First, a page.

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Tuesday, July 22, 2014

Encouraging the Next Generation of STEM Scientists

Genesis Systems Creates a Maze Machine as a Part of the Putnam Museum’s New Science Center

  • Genesis Systems developed a maze racing robot to encourage visitors at the Putnam Museum to become enthusiastic about STEM fields.

  • InduSoft Web Studio was chosen for this project due to the availability of necessary drivers, ease of development, and educational licenses.

  • The robot developed by Genesis Systems is part of a long-running STEM exhibit that became a part of the museum in April 2014.

Figure 1: Genesis Systems Robot exhibit at the Putnam Museum



According to the United States government, STEM (Science, Technology, Engineering and Math) jobs are expected to rise 14% between 2010 and 2020. The 2015 Presidential budget allocates $170 million for training the next generation of STEM workers. President Obama’s administration has set a goal of recruiting and training over 100,000 STEM teachers in the next decade, and hopes to graduate an additional 1 million STEM students.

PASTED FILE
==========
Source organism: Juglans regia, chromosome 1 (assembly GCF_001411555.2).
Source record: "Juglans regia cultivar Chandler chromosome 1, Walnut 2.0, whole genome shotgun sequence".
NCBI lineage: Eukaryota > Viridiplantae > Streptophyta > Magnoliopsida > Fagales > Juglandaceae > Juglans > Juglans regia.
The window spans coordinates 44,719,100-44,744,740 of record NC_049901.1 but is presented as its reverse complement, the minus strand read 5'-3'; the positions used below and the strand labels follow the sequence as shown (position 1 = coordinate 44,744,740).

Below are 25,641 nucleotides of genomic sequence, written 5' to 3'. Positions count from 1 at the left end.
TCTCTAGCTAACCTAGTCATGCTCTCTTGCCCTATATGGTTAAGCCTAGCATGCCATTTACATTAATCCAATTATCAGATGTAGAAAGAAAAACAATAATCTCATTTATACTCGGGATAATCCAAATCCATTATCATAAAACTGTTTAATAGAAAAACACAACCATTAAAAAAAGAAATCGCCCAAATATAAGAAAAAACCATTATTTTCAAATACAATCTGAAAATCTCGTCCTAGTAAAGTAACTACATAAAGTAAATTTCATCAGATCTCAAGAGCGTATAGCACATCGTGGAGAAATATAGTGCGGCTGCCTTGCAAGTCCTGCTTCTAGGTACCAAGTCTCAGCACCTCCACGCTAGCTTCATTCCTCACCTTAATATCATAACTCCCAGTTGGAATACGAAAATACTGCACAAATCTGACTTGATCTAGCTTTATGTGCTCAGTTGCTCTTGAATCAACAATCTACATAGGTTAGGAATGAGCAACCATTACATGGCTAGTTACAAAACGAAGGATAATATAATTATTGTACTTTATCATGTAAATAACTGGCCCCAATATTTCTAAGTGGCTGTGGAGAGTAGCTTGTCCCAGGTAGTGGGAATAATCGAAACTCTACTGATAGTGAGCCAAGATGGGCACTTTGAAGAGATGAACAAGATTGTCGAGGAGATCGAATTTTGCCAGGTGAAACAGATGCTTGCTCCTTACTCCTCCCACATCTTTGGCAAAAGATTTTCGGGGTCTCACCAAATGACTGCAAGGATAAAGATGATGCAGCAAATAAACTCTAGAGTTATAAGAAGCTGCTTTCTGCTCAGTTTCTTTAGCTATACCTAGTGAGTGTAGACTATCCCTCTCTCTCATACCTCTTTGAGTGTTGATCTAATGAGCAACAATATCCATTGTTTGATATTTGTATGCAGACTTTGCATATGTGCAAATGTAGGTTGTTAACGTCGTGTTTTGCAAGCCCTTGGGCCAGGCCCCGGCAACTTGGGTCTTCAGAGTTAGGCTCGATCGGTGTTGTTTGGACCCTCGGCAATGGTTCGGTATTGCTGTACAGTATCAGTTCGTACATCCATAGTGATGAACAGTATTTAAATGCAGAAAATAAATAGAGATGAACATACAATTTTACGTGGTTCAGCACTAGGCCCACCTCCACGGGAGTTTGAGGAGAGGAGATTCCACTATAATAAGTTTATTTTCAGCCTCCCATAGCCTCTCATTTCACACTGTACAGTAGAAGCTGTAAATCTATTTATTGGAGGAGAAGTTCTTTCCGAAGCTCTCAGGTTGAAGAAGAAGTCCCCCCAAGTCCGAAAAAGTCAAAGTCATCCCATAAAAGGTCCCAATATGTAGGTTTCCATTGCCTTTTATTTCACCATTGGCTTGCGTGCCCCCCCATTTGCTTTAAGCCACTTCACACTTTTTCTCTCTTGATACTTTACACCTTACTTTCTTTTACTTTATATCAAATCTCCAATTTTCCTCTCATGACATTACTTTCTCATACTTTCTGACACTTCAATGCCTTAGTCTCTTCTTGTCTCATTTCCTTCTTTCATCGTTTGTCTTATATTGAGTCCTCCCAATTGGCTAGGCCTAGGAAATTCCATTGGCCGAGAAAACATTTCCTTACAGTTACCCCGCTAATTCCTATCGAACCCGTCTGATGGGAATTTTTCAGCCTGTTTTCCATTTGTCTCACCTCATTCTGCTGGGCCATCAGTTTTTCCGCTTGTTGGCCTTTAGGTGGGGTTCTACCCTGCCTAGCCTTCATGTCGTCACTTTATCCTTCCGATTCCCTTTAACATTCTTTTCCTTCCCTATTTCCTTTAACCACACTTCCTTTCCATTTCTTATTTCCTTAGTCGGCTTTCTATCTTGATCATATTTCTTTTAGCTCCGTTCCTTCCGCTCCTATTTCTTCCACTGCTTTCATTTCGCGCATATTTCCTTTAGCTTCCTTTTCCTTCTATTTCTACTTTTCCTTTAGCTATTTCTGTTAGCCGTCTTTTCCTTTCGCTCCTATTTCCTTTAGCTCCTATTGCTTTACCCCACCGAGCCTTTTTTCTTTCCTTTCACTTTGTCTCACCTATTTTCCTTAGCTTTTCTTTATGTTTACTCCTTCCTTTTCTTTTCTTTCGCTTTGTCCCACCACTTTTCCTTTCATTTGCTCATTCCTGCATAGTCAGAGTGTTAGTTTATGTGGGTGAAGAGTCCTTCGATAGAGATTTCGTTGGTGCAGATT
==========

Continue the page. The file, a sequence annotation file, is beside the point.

There are, however, challenges to this goal. It is estimated that only 16% of high school seniors are proficient in science and math, and also interested in pursuing a STEM career, and upon graduation, only half of the suitable candidates take a position that requires STEM training. In addition, the workforce is aging rapidly, with an estimated 50% of engineers between the ages of 45 and 64, according to an EMSI study in 2011.

As a result of the drive toward a better educated STEM workforce, many organizations are working hard to improve their involvement in STEM training. One museum, the Putnam Museum in Davenport, Iowa, even has a dedicated center for STEM education including hands-on labs and ongoing programs to encourage interest in STEM fields.

As a part of their ongoing efforts, Putnam reached out to Genesis Systems, which designs, builds, and implements  robotic arc welding systems, assembly automation systems and robotic tooling, material handling solutions, non-destructive inspection cells and robotic waterjet cutting systems. They tasked Genesis Systems with designing a robotic exhibit that would encourage visitors to visit the STEM museum to engage with an engineering project and see firsthand what goes into robotic automation.


Figure 2: Schematics for the Genesis Systems robot maze designed for the Putnam Museum.

The Challenge

In the interactive exhibit, visitors to the museum challenge a robotic arm to a puzzle set in a maze. The robot has a magnet on the end of the arm, and pulls a steel ball through the maze with the magnet inside an enclosed area.  On the outside, the visitor has the same maze with a magnetic puck. The robot has four settings with which to compete – a slow, a medium, and a fast setting. In the slow setting, a human can easily win against the machine. In the medium setting, it is a close race between the human and the robot. At the highest setting, the robot will win. A large monitor behind the robot displays robot speed, robot time, visitor speed, visitor time, and the fastest score.